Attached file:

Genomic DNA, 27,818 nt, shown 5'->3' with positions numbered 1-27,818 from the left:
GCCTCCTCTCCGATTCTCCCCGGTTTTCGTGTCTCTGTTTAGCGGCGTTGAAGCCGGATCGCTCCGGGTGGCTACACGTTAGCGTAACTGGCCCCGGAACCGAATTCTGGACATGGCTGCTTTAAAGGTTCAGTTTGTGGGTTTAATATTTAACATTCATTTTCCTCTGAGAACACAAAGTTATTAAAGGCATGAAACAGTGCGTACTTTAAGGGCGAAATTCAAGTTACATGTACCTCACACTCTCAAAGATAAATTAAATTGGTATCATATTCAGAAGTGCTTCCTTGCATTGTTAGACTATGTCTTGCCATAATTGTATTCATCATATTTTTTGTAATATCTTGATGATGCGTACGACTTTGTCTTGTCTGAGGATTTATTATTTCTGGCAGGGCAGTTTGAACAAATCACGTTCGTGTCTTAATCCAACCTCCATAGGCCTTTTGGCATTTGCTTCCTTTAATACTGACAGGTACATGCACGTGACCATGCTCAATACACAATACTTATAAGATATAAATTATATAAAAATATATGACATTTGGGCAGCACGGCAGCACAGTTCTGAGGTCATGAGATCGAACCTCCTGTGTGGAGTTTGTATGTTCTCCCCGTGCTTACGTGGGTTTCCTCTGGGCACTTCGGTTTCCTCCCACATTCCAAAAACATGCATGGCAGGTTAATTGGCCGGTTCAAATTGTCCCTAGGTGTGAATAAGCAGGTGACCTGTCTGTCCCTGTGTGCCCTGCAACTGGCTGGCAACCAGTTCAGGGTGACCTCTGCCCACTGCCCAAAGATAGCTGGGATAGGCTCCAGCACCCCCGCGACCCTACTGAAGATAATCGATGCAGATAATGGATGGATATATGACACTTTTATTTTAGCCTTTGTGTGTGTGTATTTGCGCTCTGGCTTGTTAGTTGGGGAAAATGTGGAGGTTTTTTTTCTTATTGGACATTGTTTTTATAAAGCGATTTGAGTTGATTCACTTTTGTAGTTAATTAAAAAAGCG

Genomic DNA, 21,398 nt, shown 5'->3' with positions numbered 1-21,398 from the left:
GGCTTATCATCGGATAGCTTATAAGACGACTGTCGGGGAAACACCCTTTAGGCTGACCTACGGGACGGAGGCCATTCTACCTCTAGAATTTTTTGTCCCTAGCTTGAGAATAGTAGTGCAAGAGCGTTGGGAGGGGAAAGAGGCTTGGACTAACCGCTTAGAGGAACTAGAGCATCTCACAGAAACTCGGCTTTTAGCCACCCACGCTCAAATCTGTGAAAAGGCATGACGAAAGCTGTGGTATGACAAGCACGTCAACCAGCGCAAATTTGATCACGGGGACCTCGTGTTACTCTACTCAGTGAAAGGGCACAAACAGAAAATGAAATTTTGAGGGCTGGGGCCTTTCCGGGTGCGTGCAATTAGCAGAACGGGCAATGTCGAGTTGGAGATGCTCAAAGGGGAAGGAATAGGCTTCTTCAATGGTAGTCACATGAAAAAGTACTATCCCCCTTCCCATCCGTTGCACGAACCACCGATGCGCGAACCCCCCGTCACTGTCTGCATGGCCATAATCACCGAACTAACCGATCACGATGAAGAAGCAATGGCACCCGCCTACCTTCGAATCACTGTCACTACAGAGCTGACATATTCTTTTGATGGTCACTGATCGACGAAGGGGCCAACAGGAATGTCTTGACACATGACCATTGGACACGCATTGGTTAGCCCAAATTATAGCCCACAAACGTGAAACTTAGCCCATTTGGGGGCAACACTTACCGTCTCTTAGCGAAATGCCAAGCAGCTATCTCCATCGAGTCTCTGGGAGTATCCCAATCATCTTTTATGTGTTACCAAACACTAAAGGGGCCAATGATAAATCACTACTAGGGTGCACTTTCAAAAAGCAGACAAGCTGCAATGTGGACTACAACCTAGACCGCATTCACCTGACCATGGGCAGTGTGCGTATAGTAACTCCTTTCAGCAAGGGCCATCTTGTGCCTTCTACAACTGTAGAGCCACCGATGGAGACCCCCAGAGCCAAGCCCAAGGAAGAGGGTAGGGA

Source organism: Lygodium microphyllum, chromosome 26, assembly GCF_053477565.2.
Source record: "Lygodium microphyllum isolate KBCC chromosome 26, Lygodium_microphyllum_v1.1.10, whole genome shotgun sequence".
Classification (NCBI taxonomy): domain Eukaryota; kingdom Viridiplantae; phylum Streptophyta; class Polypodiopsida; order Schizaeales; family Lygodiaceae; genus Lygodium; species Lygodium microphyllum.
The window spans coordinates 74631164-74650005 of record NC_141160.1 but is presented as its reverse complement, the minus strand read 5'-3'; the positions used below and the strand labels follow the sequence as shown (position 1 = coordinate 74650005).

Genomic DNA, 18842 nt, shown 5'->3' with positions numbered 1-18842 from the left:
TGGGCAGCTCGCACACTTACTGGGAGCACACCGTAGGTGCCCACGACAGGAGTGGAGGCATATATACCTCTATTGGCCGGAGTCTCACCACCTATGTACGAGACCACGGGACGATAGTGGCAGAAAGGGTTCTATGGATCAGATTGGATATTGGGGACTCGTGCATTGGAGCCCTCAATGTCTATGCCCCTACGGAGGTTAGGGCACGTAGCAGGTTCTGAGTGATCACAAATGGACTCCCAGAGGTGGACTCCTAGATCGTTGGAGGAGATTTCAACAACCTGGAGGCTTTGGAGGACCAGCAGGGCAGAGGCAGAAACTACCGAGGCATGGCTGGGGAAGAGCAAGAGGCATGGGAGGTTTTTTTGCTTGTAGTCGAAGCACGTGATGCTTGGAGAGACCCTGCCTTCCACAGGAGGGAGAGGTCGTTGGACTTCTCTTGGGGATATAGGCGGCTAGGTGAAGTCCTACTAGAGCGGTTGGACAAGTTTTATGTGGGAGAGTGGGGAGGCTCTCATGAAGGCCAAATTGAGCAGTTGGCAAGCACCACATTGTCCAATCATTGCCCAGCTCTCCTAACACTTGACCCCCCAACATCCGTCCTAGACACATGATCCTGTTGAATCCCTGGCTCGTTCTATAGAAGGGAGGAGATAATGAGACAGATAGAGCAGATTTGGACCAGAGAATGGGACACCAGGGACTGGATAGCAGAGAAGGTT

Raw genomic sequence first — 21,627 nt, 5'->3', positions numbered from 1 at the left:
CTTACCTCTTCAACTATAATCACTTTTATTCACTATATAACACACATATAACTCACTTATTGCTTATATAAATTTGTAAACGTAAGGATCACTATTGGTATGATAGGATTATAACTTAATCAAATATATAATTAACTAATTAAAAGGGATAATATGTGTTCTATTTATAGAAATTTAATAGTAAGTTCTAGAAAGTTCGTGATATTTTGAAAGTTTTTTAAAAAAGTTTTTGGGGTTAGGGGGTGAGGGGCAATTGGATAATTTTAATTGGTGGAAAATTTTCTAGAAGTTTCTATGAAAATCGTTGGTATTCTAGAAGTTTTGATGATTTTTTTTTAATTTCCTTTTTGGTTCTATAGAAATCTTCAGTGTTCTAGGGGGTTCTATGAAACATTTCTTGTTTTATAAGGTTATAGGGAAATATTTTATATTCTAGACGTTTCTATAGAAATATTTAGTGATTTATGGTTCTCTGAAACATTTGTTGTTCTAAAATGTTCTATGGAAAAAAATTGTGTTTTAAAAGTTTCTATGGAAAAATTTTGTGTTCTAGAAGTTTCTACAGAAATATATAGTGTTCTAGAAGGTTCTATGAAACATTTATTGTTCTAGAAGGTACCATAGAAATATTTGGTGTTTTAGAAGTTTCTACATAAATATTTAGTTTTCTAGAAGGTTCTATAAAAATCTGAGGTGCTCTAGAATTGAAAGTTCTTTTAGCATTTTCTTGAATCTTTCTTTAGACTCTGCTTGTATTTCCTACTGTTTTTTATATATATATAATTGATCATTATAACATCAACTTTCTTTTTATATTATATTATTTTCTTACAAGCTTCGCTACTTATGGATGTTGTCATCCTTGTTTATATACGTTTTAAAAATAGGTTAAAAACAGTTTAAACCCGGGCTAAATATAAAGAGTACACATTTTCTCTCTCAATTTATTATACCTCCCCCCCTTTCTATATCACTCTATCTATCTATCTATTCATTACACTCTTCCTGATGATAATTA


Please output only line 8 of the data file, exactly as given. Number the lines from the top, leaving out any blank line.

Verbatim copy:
The window spans coordinates 74631164-74650005 of record NC_141160.1 but is presented as its reverse complement, the minus strand read 5'-3'; the positions used below and the strand labels follow the sequence as shown (position 1 = coordinate 74650005).